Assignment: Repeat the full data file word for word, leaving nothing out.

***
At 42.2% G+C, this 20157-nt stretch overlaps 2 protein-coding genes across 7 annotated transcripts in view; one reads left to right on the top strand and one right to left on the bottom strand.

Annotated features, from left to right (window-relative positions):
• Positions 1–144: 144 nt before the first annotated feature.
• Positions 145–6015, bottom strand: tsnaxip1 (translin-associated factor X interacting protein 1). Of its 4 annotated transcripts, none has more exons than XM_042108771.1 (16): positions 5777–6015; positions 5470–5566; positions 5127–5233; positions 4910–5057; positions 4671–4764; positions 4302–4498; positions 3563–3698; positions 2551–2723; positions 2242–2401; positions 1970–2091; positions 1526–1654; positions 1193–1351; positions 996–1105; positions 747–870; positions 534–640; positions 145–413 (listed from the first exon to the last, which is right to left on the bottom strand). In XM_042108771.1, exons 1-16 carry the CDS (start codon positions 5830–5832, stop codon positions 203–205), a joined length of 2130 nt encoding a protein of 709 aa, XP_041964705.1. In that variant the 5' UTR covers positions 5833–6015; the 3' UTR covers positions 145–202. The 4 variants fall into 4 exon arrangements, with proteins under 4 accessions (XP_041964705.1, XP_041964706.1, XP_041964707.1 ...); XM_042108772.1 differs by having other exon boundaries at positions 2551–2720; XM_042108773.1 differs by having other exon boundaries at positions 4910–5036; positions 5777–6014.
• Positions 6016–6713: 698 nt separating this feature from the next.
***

At 42.2% G+C, this 20157-nt stretch overlaps 2 protein-coding genes across 7 annotated transcripts in view; one reads left to right on the top strand and one right to left on the bottom strand.

Annotated features, from left to right (window-relative positions):
• Positions 1–144: 144 nt before the first annotated feature.
• Positions 145–6015, bottom strand: tsnaxip1 (translin-associated factor X interacting protein 1). Of its 4 annotated transcripts, none has more exons than XM_042108771.1 (16): positions 5777–6015; positions 5470–5566; positions 5127–5233; positions 4910–5057; positions 4671–4764; positions 4302–4498; positions 3563–3698; positions 2551–2723; positions 2242–2401; positions 1970–2091; positions 1526–1654; positions 1193–1351; positions 996–1105; positions 747–870; positions 534–640; positions 145–413 (listed from the first exon to the last, which is right to left on the bottom strand). In XM_042108771.1, exons 1-16 carry the CDS (start codon positions 5830–5832, stop codon positions 203–205), a joined length of 2130 nt encoding a protein of 709 aa, XP_041964705.1. In that variant the 5' UTR covers positions 5833–6015; the 3' UTR covers positions 145–202. The 4 variants fall into 4 exon arrangements, with proteins under 4 accessions (XP_041964705.1, XP_041964706.1, XP_041964707.1 ...); XM_042108772.1 differs by having other exon boundaries at positions 2551–2720; XM_042108773.1 differs by having other exon boundaries at positions 4910–5036; positions 5777–6014.
• Positions 6016–6713: 698 nt separating this feature from the next.